1. Those questions are good for bringing clarity to the discussion as the word “discipleship” can have varying definitions as you move from person to person and church to church. When we say we “disciple” students for nine months, that means that our Masters Commission students spend several hours each day with our staff, learning ministry. The first hour of the day is spent in prayer, worship and seeking God’s face… staff and students together. The next two hours are spent in academic course-work, studying the scriptures together, discussing the meaning to the original hearers and to us today. After lunch, the students work with staff members on ministry practicum’s, learning the ins and outs of hands on ministry from the office team databasing and sending out mailers, to the AV team producing multimedia videos, to the youth ministry team planning, setting up for, and running youth group, to the travel team practicing stomp and drama preparing for area youth rallies. Our students spend 10 to 13 hours each day with our staff. We live life with our students in much the same way that Jesus lived his life with the 12. Now, that’s harder to do with adults who have families, children and jobs… with the primary difference being that our students have taken 9 months, set them aside, dedicated them to God, and stated that they want to be discipled. Unfortunately, getting adults in a congregation to make that same commitment to daily discipleship under a mentor is a hard pill for many to swallow, but those who do, are changed forever. So I want to add this question to the conversation…. How to we convince the general population of our churches, that the unseen benefits of placing themselves into a discipleship relationship under a mentor will far outweigh any short term lifestyle changes that will have to be made?

  2. ROBERT LAMBWE says:

    I need seminar materials for discipleship process for me to conduct a church seminar.

  3. JACK THEVA says:

    I am a member in a local church. I have convinced the leadership that the way forward for our church is to turn it into a discipleship church as it is very Biblical. I however need materials on how to be make disciples of others, what is the process? Can you please help me.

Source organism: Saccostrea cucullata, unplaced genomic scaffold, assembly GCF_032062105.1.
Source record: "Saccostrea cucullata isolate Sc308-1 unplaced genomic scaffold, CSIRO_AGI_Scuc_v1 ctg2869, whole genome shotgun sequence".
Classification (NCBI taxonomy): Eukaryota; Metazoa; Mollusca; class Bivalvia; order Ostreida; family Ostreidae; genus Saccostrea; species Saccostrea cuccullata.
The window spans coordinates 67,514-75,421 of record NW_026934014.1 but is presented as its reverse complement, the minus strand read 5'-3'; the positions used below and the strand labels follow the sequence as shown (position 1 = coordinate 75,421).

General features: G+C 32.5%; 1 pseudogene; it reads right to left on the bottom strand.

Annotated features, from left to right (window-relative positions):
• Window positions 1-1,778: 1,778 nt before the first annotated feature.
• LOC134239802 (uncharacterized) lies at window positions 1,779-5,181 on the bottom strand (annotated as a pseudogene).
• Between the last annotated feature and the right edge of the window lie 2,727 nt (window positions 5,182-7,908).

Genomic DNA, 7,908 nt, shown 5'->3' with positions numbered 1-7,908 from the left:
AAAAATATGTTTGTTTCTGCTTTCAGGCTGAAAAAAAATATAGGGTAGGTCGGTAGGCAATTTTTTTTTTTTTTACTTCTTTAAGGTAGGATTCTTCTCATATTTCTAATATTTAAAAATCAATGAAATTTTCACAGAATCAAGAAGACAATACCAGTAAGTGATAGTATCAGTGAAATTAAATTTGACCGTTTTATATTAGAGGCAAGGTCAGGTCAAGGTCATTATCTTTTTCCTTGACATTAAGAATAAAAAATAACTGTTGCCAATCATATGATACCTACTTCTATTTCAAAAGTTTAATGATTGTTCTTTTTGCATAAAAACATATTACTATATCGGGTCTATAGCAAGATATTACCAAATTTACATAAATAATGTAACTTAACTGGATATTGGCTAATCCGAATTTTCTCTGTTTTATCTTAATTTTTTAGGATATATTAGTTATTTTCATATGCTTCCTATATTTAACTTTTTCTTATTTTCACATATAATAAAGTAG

4. Sam Rainer says:

    Jack – by far the best resource is Simple Church by Thom Rainer and Eric Geiger.

  5. Bishop Kenani ndhlovu says:

    Iam pastoring a church in Zambia Iam looking for a ministry that can help me establish a strong missions and discpleship programme in church. I have learnt over the yeras that the church in zambia needs discipleship programmes

  6. Anonymous says:

    Great new discipleship resource can be found for free at http://www.multiplymovement.com. Material provided online by Francis Chan. Includes what it means to be a follower of Christ, How to study your Bible, overviews of old and new the testaments and what it means to be a part of the church. Great stuff!!

  7. John says:

    Love this topic/questions. I hope not to appear contrary in raising one area of concern. This approach reflects useful insights of contemporary Western sociology and management.Very useful! But they do superimpose a template of sorts over the disciple-making process that can be part of a kind of psychological/spiritual abuse. The Spirit “lists where it wills” and it is the Spirit who makes disciples (using the inspired word, the lives of other believers, the school of hard knocks, and an infinite array of means). We must manage our dealing with truth and processes….but we should not be surprised when someone doesn’t respond well to our plans but does to something we cannot even see. I’ve seen new Christians driven off because they would not “get with the program”. We need to be careful about absolutizing programs…..and tidy lists. Make them….but be aware of their limitations.

  8. Does your website have a contact page? I’m having a tough time locating it but, I’d like to send you an e-mail.

    I’ve got some ideas for your blog you might be interested in hearing. Either way, great site and I look forward to seeing it grow over time.